I caught a few innings of the Mets home opener at their new ballpark on Monday night and the ESPN announcers couldn't stop talking about how much of a pitchers park CitiField will be. We have been talking about this on faketeams for a few months now, but no one knew for sure how the park will play. Well, last night we saw that it will, in fact, be a huge pitchers park.
David Wright hit a bomb to CF late in the game that I just assumed would tie the game, but Jody Gerut tracked it down on the warning track.
Marc Normandin from Baseball Prospectus had this to say about the ballpark:
Citi Field's dimensions are a dramatic shift from those of the Mets' former home, Shea Stadium. While there are a few spots in the park that are going to be better for hitters than in their former confines, most of the fences have been moved back in a way that is going to significantly decrease home runs for the Mets and their opponents.
He describes the changes as dramatic. I wouldn't have believed it unless I saw it for myself.
Here's more based on analysis from Greg Rybarczyk over at HitTracker:
While the change in fence distance on its own is enough to suppress home runs, the fact the fences are so drastically different in size also will alter offense. Greg Rybarczyk of Hit Tracker says one foot of height added to a fence is equivalent to 0.84 feet of distance. That means that a spot in right center at Citi Field that is 25 feet deeper than it was at Shea (383 feet), with an 18-foot-high fence thrown in, actually is equivalent to moving the wall back 33 feet from where it stood in Shea. It isn't just right field that sees changes this drastic, either, as heading from center to left field gives you fences that are roughly 8-10 feet deeper than at Shea with fences twice as high, meaning they are more like 15-17 feet farther from home, due to the change in height.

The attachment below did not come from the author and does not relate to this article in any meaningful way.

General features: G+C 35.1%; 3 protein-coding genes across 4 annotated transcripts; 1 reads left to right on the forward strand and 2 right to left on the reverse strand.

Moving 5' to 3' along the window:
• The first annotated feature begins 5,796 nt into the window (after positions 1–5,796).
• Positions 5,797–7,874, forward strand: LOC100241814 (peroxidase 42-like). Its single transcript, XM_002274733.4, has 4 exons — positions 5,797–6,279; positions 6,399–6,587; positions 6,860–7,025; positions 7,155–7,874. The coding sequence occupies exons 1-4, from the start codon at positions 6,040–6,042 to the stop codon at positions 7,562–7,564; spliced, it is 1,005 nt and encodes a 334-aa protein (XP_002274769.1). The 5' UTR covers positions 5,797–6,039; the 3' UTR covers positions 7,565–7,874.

And Normandin closes with this about the Mets power hitters:
For someone like Carlos Delgado, who averaged over 411 feet on his homers last year, this isn't going to be an issue, though his bombs won't look like they are going as far any more. For David Wright, though, who hits many of his homers between the 350- and 400-foot range to left, we may see a spike in doubles production with fewer homers to that side, and maybe just a handful of shots to right. Carlos Beltran is another player who may suffer, as he averaged just under 400 feet on his homers last year, a number that isn't high enough to clear most of right center even without taking the higher fences into account. All of this open space should boost other extra-base hits, but it should be a lackluster year for home runs for the Mets.
We did see three HRs in the game, but 2 of the 3 went over the shorter RF wall, while Wright's went over the 374 sign in LF. Orel Hershiser stated late in the game that he had not seen, during batting practice and in the game, any ball clear the wall between left-center field and right-center field.
I am curious how long before we hear talk of moving the fences in at CitiField.